I'm trying to do this physics problem and I'm messing up the integral somewhere. The problem:

Suppose there is a ring of radius $a$ with a uniform charge distribution and a total charge of $Q$. Calculate $\vec{E}$ for a point $P$ equidistant from all points on the ring and distance $x$ from the center of the ring.

My work:

Let the center of the ring be the origin, let $P = x \hat{i}$, and let $\theta$ be the angle at $0$ between $a\hat{k}$ and a selected point on the ring.

$$d\vec{E} = \frac{k_edQ}{(x^2 + a^2)^{\frac{3}{2}}}(x\hat{i} + a\sin \theta \hat{j} +a \cos \theta \hat{k}) $$ $$\vec{E} = \int_0^{2 \pi}\frac{k_eQ}{(x^2 + a^2)^{\frac{3}{2}}}(x\hat{i} + a\sin \theta \hat{j} +a \cos \theta \hat{k})d \theta $$ $$= \frac{k_eQ}{(x^2 + a^2)^{\frac{3}{2}}} \int_0^{2 \pi}(x\hat{i} + a\sin \theta \hat{j} +a \cos \theta \hat{k})d \theta$$ $$= \frac{k_eQ}{(x^2 + a^2)^{\frac{3}{2}}} \bigg[x \theta\hat i -a\cos \theta \hat j +a \sin \theta \hat k \bigg]_0^{2 \pi} $$ $$= \frac{k_eQ}{(x^2 + a^2)^{\frac{3}{2}}} (2 \pi x \hat i) $$

I feel like this is wrong. If so, what did I mess up?

  • $\begingroup$ It seems right, but a visual would help. Also, try checking out the Physics SE. $\endgroup$ – gen-z ready to perish Sep 21 '17 at 13:27

The $2\pi$ shouldn't be there. You can start by saying that all $dE_y$ will cancel out because of symmetry. Hence, you are left with only $dE_x$.

This means that

$$ dE_x = \displaystyle\frac{k}{r^2}\cos \theta dQ,$$

where $r^2 = x^2 + y^2$ and $\cos \theta = \frac{x}{r}$.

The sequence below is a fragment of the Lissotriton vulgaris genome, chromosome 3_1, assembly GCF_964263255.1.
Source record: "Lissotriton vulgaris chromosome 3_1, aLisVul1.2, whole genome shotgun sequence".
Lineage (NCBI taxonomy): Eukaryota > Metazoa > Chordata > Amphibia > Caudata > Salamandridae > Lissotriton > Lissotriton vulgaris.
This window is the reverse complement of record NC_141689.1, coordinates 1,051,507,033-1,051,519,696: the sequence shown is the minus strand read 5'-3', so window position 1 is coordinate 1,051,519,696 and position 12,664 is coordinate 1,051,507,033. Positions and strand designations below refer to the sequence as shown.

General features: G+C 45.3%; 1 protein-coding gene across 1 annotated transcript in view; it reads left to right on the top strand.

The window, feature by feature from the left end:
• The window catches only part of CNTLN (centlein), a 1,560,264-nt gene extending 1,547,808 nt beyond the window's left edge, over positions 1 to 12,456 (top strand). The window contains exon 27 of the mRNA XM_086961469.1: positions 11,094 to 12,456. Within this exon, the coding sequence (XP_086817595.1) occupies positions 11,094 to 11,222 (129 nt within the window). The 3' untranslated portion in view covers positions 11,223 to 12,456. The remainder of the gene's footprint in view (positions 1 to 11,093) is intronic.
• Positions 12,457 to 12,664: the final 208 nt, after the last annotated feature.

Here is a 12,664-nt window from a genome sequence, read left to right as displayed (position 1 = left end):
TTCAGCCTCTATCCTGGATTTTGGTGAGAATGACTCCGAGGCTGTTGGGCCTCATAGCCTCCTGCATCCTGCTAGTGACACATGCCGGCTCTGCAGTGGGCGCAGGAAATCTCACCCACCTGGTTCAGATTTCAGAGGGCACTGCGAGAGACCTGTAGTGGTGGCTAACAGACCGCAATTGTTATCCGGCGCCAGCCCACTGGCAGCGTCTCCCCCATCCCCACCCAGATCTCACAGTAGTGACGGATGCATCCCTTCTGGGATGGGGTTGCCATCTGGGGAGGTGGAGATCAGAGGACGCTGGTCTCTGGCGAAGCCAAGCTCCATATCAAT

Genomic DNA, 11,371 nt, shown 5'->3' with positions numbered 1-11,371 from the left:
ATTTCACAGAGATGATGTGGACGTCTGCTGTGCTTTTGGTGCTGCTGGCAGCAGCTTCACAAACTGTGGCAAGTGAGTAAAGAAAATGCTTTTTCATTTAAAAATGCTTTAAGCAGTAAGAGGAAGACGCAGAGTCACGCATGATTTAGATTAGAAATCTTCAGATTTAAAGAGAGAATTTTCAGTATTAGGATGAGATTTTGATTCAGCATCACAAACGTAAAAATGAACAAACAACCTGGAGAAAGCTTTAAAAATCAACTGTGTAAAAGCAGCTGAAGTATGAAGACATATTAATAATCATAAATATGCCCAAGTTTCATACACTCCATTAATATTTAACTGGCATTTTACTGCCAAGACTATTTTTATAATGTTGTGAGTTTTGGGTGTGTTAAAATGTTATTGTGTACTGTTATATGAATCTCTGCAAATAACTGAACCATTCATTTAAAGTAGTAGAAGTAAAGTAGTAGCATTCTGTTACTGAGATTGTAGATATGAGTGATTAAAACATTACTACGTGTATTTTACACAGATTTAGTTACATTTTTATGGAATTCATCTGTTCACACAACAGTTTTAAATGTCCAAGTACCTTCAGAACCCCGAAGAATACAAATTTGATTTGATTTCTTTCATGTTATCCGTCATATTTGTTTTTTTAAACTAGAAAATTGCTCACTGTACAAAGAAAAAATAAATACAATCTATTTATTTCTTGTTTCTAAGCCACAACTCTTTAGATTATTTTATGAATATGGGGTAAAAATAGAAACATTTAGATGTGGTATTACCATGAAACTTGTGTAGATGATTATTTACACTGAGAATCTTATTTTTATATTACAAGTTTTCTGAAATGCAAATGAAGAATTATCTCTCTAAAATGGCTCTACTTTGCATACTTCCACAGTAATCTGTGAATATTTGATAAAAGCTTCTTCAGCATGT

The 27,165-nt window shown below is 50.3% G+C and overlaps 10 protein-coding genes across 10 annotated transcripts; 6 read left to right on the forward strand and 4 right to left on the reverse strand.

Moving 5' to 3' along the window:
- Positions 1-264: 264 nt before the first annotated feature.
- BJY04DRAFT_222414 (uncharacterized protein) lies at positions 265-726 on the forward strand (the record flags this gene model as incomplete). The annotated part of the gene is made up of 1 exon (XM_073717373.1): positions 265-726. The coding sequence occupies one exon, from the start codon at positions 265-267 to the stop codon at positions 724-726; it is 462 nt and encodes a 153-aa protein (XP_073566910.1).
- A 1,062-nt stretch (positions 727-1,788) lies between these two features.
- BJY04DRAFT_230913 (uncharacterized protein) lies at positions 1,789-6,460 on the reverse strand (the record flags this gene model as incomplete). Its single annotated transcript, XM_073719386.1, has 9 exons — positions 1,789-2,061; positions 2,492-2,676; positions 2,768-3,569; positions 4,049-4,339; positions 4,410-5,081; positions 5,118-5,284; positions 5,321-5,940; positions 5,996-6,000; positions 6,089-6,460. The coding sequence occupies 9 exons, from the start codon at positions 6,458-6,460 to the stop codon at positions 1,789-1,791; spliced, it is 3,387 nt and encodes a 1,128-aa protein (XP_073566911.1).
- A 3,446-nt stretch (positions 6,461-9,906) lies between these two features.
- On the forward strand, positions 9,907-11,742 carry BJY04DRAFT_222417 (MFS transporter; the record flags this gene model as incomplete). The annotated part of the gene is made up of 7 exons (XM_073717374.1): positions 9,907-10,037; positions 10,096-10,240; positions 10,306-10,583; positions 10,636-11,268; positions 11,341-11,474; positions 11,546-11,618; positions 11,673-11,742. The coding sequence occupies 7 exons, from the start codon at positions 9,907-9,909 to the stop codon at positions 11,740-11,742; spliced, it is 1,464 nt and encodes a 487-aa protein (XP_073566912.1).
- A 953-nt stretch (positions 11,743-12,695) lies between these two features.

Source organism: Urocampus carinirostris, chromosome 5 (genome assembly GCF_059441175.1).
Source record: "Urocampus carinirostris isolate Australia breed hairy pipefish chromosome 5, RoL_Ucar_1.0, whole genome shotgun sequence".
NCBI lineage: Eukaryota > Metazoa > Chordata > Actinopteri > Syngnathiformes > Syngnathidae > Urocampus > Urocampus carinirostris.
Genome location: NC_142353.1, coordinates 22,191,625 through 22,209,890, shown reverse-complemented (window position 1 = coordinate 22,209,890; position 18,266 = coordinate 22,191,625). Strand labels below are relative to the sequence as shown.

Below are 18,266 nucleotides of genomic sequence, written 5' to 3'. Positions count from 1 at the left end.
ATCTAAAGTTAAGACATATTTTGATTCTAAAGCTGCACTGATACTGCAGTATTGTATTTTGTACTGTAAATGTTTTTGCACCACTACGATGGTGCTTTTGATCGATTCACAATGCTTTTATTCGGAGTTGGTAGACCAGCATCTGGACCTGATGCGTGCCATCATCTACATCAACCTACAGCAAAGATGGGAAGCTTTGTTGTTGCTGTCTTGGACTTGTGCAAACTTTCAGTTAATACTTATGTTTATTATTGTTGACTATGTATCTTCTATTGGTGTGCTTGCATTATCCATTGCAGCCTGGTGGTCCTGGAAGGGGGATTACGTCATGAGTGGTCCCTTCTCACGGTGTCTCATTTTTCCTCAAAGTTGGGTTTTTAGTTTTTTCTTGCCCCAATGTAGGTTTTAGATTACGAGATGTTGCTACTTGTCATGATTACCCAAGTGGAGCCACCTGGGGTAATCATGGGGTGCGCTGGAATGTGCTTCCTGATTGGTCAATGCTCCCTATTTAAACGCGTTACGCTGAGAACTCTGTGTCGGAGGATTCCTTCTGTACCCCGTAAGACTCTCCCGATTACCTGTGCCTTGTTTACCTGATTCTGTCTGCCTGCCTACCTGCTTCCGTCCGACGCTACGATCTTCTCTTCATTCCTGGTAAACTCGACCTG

This should mean that

$E_x = \displaystyle\int \displaystyle\frac{kx}{(x^2+a^2)^{3/2}}dQ$ which is a whole lot easier to integrate.

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  • $\begingroup$ The problem is not the math, but the physics. Your math is correct, but the first step in interpreting the problem is incorrect. You are integrating by all small charges ($dQ$), not by coordinates $d\theta$. I hope this helps. $\endgroup$ – cgo Sep 21 '17 at 13:32
  • $\begingroup$ If I understand the problem correctly, though, I'm integrating a series of charges over increasingly small arc lengths. Would I get the correct answer perhaps if my equation was $\vec{E} = \int_0^{2 \pi} \frac{k_e Q \theta}{2 \pi(x^2 + a ^2)^{\frac{3}{2}}}(x \hat i + a \sin \theta \hat j + a \cos \theta \hat k)d \theta$? $\endgroup$ – Adam Gluntz Sep 21 '17 at 14:33
  • $\begingroup$ Yes, the $2\pi$ at the bottom cancels the top $2\pi$ in your answer. But where does the bottom $2\pi$ come from? $\endgroup$ – cgo Sep 23 '17 at 8:32

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